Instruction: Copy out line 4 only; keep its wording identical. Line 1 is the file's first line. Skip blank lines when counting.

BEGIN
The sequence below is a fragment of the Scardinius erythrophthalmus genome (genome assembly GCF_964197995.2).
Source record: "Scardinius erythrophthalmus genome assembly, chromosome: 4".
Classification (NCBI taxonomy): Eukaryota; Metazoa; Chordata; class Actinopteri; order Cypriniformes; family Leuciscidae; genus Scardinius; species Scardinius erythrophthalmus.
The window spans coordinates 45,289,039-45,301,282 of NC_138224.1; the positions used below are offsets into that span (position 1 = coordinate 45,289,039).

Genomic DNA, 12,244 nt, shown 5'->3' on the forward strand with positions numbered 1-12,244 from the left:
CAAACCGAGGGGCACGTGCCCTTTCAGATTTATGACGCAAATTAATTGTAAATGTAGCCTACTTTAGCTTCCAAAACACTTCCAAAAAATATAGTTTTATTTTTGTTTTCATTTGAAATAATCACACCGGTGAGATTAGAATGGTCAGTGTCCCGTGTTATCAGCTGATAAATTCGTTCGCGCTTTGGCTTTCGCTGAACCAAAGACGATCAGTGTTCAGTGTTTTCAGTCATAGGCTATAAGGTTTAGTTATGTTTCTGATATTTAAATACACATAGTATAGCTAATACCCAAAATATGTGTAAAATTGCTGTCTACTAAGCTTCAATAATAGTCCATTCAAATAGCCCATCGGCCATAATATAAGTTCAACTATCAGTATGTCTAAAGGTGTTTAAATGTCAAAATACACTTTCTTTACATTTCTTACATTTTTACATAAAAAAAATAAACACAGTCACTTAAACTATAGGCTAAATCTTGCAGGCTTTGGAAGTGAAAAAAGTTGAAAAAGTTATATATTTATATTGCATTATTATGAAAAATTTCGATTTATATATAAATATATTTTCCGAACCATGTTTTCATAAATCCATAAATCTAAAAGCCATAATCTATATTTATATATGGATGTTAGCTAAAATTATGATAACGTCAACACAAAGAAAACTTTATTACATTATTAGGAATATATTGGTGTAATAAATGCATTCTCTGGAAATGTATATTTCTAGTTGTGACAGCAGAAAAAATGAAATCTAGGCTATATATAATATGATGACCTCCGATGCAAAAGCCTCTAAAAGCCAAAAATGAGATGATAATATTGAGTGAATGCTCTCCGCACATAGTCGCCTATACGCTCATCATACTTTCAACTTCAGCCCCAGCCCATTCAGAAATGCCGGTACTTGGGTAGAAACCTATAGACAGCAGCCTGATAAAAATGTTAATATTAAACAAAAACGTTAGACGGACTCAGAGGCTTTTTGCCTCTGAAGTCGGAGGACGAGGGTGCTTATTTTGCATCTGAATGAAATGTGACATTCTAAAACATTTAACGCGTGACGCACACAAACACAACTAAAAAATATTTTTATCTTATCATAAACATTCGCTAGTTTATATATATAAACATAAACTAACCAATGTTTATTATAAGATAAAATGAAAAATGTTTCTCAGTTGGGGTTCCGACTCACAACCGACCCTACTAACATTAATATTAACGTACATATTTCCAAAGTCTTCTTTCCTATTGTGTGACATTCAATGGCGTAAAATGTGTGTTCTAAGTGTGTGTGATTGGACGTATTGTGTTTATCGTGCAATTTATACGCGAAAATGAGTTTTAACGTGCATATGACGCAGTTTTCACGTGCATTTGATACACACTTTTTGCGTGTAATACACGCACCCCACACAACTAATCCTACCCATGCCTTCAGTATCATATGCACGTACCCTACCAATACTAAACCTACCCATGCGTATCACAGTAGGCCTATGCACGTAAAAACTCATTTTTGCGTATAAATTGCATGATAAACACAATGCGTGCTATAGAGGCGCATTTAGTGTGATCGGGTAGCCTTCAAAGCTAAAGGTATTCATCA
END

The window spans coordinates 45,289,039-45,301,282 of NC_138224.1; the positions used below are offsets into that span (position 1 = coordinate 45,289,039).